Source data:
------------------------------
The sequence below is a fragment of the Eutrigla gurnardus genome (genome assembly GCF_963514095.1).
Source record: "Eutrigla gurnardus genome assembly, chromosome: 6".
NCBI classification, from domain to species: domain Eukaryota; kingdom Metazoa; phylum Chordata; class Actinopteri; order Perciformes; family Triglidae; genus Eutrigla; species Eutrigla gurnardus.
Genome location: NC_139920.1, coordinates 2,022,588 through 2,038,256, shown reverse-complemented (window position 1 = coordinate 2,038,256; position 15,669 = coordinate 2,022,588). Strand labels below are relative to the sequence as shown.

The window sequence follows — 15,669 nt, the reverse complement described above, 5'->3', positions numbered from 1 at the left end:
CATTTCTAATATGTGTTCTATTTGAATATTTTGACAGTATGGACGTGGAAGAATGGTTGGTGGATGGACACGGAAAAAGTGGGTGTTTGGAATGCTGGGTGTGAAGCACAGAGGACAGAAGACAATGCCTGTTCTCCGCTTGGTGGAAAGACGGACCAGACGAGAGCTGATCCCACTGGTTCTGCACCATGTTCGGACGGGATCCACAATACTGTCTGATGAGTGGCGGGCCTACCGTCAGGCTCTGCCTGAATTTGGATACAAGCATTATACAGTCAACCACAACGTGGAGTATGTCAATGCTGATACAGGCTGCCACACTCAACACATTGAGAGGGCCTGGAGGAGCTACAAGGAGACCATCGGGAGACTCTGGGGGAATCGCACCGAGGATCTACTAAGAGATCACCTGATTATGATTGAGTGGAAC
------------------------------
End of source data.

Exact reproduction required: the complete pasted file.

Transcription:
The sequence below is a fragment of the Eutrigla gurnardus genome (genome assembly GCF_963514095.1).
Source record: "Eutrigla gurnardus genome assembly, chromosome: 6".
NCBI classification, from domain to species: domain Eukaryota; kingdom Metazoa; phylum Chordata; class Actinopteri; order Perciformes; family Triglidae; genus Eutrigla; species Eutrigla gurnardus.
Genome location: NC_139920.1, coordinates 2,022,588 through 2,038,256, shown reverse-complemented (window position 1 = coordinate 2,038,256; position 15,669 = coordinate 2,022,588). Strand labels below are relative to the sequence as shown.

The window sequence follows — 15,669 nt, the reverse complement described above, 5'->3', positions numbered from 1 at the left end:
CATTTCTAATATGTGTTCTATTTGAATATTTTGACAGTATGGACGTGGAAGAATGGTTGGTGGATGGACACGGAAAAAGTGGGTGTTTGGAATGCTGGGTGTGAAGCACAGAGGACAGAAGACAATGCCTGTTCTCCGCTTGGTGGAAAGACGGACCAGACGAGAGCTGATCCCACTGGTTCTGCACCATGTTCGGACGGGATCCACAATACTGTCTGATGAGTGGCGGGCCTACCGTCAGGCTCTGCCTGAATTTGGATACAAGCATTATACAGTCAACCACAACGTGGAGTATGTCAATGCTGATACAGGCTGCCACACTCAACACATTGAGAGGGCCTGGAGGAGCTACAAGGAGACCATCGGGAGACTCTGGGGGAATCGCACCGAGGATCTACTAAGAGATCACCTGATTATGATTGAGTGGAAC